Two freely rotating guide and orientation wheels 63 and 64 project from and are journaled in plate 24. Wheels 63 and 64 guide the tape that supports the bags down over the curved edge 22 of the support table and provides a twist in the tape so that it may be received between the meshing gears 30 and 56. The surfaces of the wheels 63 and 64 are knurled. The wheels are parallel to one another and laterally adjustably in slots 65 and 66 respectively. Screws 70 and 71 serve to tighten the inner shaft of the wheels in fixed position in the slots in any selected position along the slots.

Looking now at FIGS. 1 and 3, the guide mechanism 17 may be seen to include a series of horizontal, and spaced apart parallel and aligned guide rollers 73, 74, 75 and 76 which are rotatably mounted between the frame members 80 and 81; the topmost surface of each roller is substantially aligned with the upper plane of the supporting table 21. The rollers preferably have plastic or rubber surfaces so that they will not develop sharp ridges or bumps when scared or damaged. Such sharp projections could damage the bags, particularly when the ap paratus is used with plastic bags such as saran or polypropylene bags.

Several spaced apart rollers are provided so that the apparatus will be readily adaptable for use with bags of varying sizes. The rollers are spaced outward from the back of the sup port table 21 a distance sufficient to provide for a substantially complete straightening out of the bag by the time the bag reaches the forward edge of the support table in its loading position. This is important in providing for the easy inflation of the bag, for if the bag is folded down at its rear portion for a substantial distance when it is being inflated the air rnust usually be supplied with greater force to unfold the bag and lift it upwardly from the folded down region. This could result in the outer extremity of the bag remaining uninflated in some instances which would normally be undesirable. While the rollers can be lined up beyond the distance required to straighten out the bags this only makes the machine unnecessarily long. The chain of bags can also be fed over a roller more distant from the loading position than that necessary to straighten out the lead bags but then it is more trouble to unload to a chain of bags from the machine to switch bag sizes because the bags must be folded back into the supply box to prevent tangling. If the entire chain of bags is to be used up without directly attaching a subsequent chain onto its end it is desirable to have the bags pulled up and over the roller closest to the support table, commensurate with obtaining the needed bag straightening, to obtain the additional drag on the chain provided by the weight of the bags hanging down from the roller as long as possible for proper'tensioning and straightening of the bags and tape.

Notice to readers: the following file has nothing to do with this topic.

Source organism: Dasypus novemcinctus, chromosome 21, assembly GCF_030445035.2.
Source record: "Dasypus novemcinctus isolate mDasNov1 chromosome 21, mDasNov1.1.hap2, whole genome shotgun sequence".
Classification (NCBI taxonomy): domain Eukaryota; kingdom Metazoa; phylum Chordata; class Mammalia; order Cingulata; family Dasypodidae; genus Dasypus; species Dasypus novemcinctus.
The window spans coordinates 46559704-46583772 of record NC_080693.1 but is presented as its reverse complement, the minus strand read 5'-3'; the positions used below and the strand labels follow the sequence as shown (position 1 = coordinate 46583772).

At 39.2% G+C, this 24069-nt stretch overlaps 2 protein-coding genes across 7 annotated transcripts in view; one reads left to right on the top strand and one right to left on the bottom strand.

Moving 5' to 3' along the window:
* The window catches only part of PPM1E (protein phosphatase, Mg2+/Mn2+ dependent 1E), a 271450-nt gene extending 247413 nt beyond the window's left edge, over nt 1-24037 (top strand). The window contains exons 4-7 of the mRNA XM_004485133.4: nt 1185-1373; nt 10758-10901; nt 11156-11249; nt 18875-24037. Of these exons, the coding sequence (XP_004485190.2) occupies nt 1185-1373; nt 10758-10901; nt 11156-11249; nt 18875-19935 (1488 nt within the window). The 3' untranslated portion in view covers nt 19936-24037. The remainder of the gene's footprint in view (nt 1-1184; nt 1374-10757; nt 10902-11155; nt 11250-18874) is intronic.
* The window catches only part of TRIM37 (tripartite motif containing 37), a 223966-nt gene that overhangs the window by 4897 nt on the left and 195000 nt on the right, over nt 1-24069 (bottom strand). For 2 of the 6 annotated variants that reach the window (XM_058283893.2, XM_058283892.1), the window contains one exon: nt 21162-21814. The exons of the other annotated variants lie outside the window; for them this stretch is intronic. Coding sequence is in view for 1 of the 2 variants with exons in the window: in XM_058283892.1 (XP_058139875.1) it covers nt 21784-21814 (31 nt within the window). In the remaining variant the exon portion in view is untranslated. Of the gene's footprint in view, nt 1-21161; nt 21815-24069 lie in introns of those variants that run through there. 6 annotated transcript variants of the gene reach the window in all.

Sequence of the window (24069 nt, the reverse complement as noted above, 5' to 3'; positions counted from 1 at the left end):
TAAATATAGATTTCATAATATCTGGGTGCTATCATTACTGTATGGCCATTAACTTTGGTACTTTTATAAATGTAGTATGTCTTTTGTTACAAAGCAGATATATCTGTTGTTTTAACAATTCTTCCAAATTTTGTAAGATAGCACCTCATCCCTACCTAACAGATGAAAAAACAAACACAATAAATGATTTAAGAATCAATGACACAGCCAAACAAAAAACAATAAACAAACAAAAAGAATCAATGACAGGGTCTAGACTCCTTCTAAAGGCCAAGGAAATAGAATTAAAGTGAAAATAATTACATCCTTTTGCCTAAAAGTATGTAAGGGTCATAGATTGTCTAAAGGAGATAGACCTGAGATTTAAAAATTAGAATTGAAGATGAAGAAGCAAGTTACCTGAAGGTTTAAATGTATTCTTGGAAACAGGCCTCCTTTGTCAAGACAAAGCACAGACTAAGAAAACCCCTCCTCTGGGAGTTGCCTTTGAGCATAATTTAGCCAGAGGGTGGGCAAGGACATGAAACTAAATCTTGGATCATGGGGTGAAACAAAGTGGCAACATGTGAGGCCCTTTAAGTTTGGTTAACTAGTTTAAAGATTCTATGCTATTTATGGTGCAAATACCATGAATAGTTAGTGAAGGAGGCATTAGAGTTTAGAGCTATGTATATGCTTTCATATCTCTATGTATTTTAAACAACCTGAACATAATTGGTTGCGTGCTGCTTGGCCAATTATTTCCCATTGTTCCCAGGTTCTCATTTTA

The rollers 73, 74, 75 and 76 are spaced sufficiently close together so that the chain of imbricated bags will not sag appreciatively down between the rollers when being fed across several of them. A very satisfactory spacing between the rollers has been found to be from about 2% inches to 3 inches using bags that are from l inches wide and 24 inches long and weigh 0.08 pounds to 18 inches wide and 32 inches long and weigh 0.13 pounds each when the bags are spaced threefourths inch apart with a tolerance of one-fourth inch.

It is important to provide the triangular support table shape over which the chain of imbricated bags can be drawn as they pass from the rollers because when the tapes are spaced inwardly one-fourth the width of the bag from each side, the forward corners of the bags fall down as shown at one side in FIG. 5 for purposes of illustration. This occurs as the bags are drawn up onto the table because the edges of the bags that extend out beyond the bags are not supported by the tapes and if the bags are supple, such as l.5 mils saran film bags, the corners fall down as the bags are pulled from the box up onto the apparatus. The tips of the triangle over which the bags first proceed is narrower than the spacing of the top so that the bags pass on to the support table where they are supported and held straight by the tape. The edges of the bags fall over the edges of the support table. As the bags are pulled farther up on the widening triangle the edges of the bags are continuously straightened or cammed outwardly by the wedge shape of the triangle. At its forward edge the triangle is wider than the bags and they are held straightened out.

The table positioning mechanism 20 pivots the support table and tape pulling unit 15 about the pair of trunnions which are connected to the frame 11. Only one of the trunnions 82 is shown in FIG. 3. The trunnions are secured in brackets 83 as seen in FIG. 3. The brackets are secured to the frame 11.

The unit 15 is raised and lowered by a single air cylinder 84 which is operated by a valve 85. The valve 85 is opened and closed by lever 86. A constant supply of air is supplied by line 87 to the valve 85 and when the lever is in the position shown in solid lines air is supplied to the cylinder 84 through line 88 and the piston (not shown) is driven forward pulling the table into its closed operable position. By moving the lever 86 to the position shown in broken lines the air to the cylinder 84 which has been holding the table closed is shut off and line 89 is opened allowing the air in the cylinder to escape slowly through a restricted orifice (not shown) allowing the unit 15 to open slowly. The air pressure to the cylinder is 30 p.s.i. and this provides a safety feature because an operator can manually overcome the closing pressure by pushing against the unit. This air pressure is also insufficient to crush a hand. The cylinder 84 may be seen to be connected to the frame by bracket 90 and to the unit 15 by bracket 91 through the pistons rod 92.